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Food Microbiol. 2014 Dec;44:236-42. doi: 10.1016/j.fm.2014.06.016. Epub 2014 Jun 24.

Growth of Shiga toxin-producing Escherichia coli (STEC) and impacts of chilling and post-inoculation storage on STEC attachment to beef surfaces.

Author information

1
Department of Nutrition and Food Science, Texas A&M University, College Station, TX 77843-2253, USA.
2
Department of Animal Science, Texas A&M AgriLife Research, College Station, TX 77843-2471, USA. Electronic address: matt_taylor@tamu.edu.
3
Department of Animal Science, Texas A&M AgriLife Extension, College Station, TX 77843-2471, USA.
4
Department of Animal Science, Texas A&M AgriLife Research, College Station, TX 77843-2471, USA.
5
Department of Statistics, University of Nebraska, Lincoln, NE 68588, USA.

Abstract

Concern has been expressed surrounding the utility of studies describing the efficacy of antimicrobial interventions targeting the Shiga toxin-producing Escherichia coli (STEC) that inoculate chilled versus non-chilled beef carcasses. The objectives of this study were to evaluate the effects of chilling (non-chilled, chilled to surface temperature of ≤5 °C) on STEC attachment to brisket surfaces, and the effects of post-inoculation storage on STEC recovery. Paired briskets from split carcasses were separated; one brisket from each pair was kept non-chilled, while the other was chilled to a surface temperature of ≤5 °C prior to inoculation. Briskets were inoculated with a cocktail of eight STEC and then stored at 5 or 25 °C. At 0, 30, 60, 90 and 120 min post-inoculation, 30 cm(2) of tissue was aseptically excised, followed by selective enumeration of strongly and loosely attached STEC. A significant, though small (0.4 log10 CFU/cm(2)), difference in the numbers of strongly attached cells was observed between non-chilled and chilled briskets (p < 0.05). Significant effects on cell attachment by the interaction of chilling and post-inoculation storage period, or chilling and post-inoculation storage temperature, were identified (p < 0.05). Results indicate beef chilling and post-inoculation storage conditions influenced STEC attachment to beef.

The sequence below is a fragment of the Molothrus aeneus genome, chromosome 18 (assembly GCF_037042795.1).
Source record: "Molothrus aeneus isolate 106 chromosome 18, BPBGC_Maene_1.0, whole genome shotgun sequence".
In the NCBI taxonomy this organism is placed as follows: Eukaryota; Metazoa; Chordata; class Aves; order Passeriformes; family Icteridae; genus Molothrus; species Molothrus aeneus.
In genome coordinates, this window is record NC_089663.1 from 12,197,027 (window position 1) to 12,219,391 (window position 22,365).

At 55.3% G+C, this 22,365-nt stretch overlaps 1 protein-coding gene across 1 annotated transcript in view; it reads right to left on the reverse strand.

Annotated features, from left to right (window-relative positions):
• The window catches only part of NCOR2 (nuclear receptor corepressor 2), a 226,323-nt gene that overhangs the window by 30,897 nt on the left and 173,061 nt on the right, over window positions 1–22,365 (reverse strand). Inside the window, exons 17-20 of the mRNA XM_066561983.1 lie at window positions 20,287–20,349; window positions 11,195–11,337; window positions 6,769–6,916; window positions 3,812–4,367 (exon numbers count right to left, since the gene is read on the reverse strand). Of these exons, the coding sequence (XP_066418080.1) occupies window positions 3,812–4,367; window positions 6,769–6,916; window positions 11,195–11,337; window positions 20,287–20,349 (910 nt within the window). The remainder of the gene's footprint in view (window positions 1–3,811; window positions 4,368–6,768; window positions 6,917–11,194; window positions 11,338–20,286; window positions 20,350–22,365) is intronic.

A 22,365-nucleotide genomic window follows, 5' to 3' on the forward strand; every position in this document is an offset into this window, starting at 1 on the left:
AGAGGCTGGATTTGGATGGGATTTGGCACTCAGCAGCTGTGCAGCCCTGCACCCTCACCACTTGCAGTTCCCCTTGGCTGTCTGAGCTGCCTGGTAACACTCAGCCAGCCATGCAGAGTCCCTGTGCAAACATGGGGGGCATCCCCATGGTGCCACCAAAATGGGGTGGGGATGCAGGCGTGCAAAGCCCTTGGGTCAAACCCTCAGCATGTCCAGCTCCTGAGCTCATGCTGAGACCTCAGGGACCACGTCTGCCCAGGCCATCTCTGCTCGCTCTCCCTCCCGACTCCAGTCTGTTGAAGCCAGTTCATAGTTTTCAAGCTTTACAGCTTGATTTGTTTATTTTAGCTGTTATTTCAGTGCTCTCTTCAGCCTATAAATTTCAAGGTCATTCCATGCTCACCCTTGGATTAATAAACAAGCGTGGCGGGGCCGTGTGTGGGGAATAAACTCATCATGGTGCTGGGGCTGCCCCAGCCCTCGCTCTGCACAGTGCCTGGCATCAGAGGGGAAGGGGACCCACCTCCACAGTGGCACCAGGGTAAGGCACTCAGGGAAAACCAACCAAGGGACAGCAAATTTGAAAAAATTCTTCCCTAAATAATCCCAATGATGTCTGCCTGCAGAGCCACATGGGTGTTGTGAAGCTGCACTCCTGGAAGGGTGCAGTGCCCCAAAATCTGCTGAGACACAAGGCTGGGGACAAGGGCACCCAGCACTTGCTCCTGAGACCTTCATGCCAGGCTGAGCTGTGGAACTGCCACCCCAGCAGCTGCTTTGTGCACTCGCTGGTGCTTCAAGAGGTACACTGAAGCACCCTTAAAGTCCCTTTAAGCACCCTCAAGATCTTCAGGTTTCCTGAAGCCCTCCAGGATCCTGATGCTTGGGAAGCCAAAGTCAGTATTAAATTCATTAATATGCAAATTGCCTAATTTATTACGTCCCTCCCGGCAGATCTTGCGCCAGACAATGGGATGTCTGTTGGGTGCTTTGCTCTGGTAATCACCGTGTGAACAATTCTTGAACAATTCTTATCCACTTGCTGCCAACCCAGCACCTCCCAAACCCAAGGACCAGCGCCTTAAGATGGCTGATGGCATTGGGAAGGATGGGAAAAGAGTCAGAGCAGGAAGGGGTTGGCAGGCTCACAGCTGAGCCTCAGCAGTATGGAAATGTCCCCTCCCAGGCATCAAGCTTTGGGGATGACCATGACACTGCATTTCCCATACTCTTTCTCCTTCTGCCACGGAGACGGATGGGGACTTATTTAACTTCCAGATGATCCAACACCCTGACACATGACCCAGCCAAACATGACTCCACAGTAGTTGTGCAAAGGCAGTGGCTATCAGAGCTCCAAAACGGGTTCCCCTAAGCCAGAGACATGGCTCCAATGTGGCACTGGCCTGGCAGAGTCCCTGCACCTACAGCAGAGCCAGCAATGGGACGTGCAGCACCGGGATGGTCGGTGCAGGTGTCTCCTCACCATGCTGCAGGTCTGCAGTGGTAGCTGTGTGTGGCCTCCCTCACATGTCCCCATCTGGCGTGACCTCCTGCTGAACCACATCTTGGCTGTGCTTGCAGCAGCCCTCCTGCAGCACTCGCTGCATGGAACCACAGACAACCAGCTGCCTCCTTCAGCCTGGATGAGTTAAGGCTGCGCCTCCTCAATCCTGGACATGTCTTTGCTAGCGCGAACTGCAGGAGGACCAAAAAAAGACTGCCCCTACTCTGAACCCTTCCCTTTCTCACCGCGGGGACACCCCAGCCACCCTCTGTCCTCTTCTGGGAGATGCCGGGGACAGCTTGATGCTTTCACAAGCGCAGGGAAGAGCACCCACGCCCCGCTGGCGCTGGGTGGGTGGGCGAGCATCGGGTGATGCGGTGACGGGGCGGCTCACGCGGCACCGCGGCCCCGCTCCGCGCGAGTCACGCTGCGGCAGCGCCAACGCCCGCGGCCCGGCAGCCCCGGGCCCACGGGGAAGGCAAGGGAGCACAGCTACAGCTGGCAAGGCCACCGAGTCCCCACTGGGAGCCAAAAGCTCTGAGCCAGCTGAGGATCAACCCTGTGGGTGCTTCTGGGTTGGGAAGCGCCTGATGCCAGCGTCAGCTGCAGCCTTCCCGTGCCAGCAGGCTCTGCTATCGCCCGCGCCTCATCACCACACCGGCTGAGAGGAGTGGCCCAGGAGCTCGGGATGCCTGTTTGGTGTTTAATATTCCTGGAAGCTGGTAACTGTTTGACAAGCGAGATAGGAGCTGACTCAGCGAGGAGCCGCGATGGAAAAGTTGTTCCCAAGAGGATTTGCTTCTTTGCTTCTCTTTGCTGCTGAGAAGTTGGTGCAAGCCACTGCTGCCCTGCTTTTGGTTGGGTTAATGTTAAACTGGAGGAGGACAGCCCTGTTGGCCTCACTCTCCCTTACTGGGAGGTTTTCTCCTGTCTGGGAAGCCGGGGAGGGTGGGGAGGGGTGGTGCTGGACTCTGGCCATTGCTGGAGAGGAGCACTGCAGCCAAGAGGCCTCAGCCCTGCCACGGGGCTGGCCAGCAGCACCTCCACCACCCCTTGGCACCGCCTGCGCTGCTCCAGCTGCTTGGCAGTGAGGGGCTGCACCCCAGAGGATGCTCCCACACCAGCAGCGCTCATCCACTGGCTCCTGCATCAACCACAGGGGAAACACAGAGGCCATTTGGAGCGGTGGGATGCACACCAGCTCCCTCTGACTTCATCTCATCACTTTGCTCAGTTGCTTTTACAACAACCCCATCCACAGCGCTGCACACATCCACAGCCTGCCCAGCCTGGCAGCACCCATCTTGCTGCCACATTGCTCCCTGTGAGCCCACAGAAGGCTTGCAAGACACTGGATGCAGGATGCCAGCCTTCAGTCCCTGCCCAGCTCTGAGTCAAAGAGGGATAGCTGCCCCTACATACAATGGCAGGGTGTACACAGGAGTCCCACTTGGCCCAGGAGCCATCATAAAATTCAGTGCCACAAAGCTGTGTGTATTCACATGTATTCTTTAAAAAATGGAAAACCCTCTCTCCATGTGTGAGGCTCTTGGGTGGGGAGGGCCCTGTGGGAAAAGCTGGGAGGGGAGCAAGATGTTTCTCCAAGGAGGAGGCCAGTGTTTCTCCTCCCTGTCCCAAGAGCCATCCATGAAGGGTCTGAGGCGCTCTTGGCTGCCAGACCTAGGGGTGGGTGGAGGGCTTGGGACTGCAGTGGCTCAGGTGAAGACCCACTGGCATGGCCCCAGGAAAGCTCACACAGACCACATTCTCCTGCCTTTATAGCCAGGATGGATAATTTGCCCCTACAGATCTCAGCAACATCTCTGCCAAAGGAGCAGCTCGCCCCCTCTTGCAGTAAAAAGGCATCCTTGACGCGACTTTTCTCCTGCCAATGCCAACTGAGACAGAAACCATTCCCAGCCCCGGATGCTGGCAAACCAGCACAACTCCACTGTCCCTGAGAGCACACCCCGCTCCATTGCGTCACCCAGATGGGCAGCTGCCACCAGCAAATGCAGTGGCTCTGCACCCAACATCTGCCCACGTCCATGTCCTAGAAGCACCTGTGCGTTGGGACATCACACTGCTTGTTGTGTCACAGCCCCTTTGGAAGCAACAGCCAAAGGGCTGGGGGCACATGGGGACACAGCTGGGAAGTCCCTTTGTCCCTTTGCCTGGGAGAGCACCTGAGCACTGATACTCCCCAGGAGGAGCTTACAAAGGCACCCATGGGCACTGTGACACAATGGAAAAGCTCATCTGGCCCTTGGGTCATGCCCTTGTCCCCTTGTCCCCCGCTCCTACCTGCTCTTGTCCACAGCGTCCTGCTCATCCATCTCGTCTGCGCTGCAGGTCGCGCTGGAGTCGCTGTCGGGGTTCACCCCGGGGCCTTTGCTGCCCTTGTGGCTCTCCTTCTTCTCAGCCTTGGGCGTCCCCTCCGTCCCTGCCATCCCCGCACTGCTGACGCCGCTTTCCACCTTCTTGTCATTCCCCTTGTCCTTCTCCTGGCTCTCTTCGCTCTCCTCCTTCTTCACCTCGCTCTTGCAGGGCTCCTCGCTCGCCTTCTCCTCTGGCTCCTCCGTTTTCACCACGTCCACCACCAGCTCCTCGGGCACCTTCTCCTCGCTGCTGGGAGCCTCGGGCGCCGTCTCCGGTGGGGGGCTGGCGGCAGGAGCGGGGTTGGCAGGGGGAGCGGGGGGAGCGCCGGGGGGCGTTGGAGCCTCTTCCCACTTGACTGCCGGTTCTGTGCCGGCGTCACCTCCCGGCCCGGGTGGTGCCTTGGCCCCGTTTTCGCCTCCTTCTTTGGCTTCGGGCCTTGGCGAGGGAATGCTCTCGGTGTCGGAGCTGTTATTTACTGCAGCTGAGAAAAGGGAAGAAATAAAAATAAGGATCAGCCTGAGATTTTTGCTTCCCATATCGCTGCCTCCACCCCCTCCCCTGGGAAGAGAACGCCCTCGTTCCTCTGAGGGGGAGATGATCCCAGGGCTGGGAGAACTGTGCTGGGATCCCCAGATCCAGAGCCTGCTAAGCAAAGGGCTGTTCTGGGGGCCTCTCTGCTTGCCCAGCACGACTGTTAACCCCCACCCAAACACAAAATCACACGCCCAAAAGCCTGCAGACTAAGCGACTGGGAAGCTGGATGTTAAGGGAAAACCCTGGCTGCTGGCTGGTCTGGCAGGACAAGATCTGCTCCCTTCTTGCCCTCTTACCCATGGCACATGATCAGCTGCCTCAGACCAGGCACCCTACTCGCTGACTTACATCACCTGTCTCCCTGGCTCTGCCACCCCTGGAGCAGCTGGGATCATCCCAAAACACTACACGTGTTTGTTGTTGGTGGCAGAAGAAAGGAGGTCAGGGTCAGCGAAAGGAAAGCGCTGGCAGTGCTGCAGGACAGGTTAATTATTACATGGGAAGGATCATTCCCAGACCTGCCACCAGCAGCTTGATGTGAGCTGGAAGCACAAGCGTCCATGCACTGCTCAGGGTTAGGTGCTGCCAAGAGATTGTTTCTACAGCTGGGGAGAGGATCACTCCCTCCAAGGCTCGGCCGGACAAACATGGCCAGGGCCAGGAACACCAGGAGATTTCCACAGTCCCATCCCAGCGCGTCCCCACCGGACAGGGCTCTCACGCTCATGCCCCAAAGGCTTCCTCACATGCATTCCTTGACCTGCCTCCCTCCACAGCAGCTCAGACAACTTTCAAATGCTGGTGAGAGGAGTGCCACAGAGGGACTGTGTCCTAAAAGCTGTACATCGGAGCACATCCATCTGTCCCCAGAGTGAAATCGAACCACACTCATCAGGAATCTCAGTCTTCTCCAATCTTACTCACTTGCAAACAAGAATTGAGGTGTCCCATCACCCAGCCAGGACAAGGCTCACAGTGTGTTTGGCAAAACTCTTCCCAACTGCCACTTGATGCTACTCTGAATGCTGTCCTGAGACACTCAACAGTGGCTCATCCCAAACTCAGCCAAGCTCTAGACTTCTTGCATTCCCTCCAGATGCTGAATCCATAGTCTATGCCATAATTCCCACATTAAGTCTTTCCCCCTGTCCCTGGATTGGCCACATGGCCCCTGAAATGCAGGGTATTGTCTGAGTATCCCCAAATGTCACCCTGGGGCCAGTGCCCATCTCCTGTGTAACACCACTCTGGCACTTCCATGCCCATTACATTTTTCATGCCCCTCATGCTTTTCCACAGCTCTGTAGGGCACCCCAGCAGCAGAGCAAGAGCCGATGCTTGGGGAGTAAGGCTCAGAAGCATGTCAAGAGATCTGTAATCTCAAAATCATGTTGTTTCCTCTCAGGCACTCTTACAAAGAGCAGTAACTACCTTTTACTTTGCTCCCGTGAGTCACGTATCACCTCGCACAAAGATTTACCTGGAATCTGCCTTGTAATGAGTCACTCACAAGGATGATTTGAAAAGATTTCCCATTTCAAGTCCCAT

KEYWORDS:

Beef; Chilling; Inoculation; Interventions; Shiga toxin-producing Escherichia coli

PMID:
25084668
DOI:
10.1016/j.fm.2014.06.016
[Indexed for MEDLINE]

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